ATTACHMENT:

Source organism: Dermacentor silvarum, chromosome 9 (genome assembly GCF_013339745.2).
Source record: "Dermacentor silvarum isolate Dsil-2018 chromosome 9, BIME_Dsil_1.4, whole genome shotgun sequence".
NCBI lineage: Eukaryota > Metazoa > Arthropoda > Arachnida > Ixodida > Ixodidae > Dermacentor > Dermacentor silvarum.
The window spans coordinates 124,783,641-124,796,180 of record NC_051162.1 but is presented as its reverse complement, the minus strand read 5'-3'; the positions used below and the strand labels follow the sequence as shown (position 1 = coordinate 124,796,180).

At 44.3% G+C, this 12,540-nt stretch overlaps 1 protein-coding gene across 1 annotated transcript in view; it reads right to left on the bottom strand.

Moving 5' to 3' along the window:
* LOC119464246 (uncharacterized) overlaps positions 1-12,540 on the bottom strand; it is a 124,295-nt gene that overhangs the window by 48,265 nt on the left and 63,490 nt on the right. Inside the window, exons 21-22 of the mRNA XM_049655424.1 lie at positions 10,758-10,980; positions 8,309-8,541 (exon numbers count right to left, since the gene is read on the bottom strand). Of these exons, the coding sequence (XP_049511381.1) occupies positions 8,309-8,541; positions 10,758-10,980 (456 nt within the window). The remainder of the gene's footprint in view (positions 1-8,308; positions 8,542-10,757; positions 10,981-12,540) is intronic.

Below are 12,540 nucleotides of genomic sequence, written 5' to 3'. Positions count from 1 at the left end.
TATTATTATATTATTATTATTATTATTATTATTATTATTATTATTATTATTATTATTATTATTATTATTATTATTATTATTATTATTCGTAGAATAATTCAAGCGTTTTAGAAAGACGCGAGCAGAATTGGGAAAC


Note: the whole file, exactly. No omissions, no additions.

Source organism: Dermacentor silvarum, chromosome 9 (genome assembly GCF_013339745.2).
Source record: "Dermacentor silvarum isolate Dsil-2018 chromosome 9, BIME_Dsil_1.4, whole genome shotgun sequence".
NCBI lineage: Eukaryota > Metazoa > Arthropoda > Arachnida > Ixodida > Ixodidae > Dermacentor > Dermacentor silvarum.
The window spans coordinates 124,783,641-124,796,180 of record NC_051162.1 but is presented as its reverse complement, the minus strand read 5'-3'; the positions used below and the strand labels follow the sequence as shown (position 1 = coordinate 124,796,180).

At 44.3% G+C, this 12,540-nt stretch overlaps 1 protein-coding gene across 1 annotated transcript in view; it reads right to left on the bottom strand.

Moving 5' to 3' along the window:
* LOC119464246 (uncharacterized) overlaps positions 1-12,540 on the bottom strand; it is a 124,295-nt gene that overhangs the window by 48,265 nt on the left and 63,490 nt on the right. Inside the window, exons 21-22 of the mRNA XM_049655424.1 lie at positions 10,758-10,980; positions 8,309-8,541 (exon numbers count right to left, since the gene is read on the bottom strand). Of these exons, the coding sequence (XP_049511381.1) occupies positions 8,309-8,541; positions 10,758-10,980 (456 nt within the window). The remainder of the gene's footprint in view (positions 1-8,308; positions 8,542-10,757; positions 10,981-12,540) is intronic.

Below are 12,540 nucleotides of genomic sequence, written 5' to 3'. Positions count from 1 at the left end.
TATTATTATATTATTATTATTATTATTATTATTATTATTATTATTATTATTATTATTATTATTATTATTATTATTATTATTATTATTCGTAGAATAATTCAAGCGTTTTAGAAAGACGCGAGCAGAATTGGGAAAC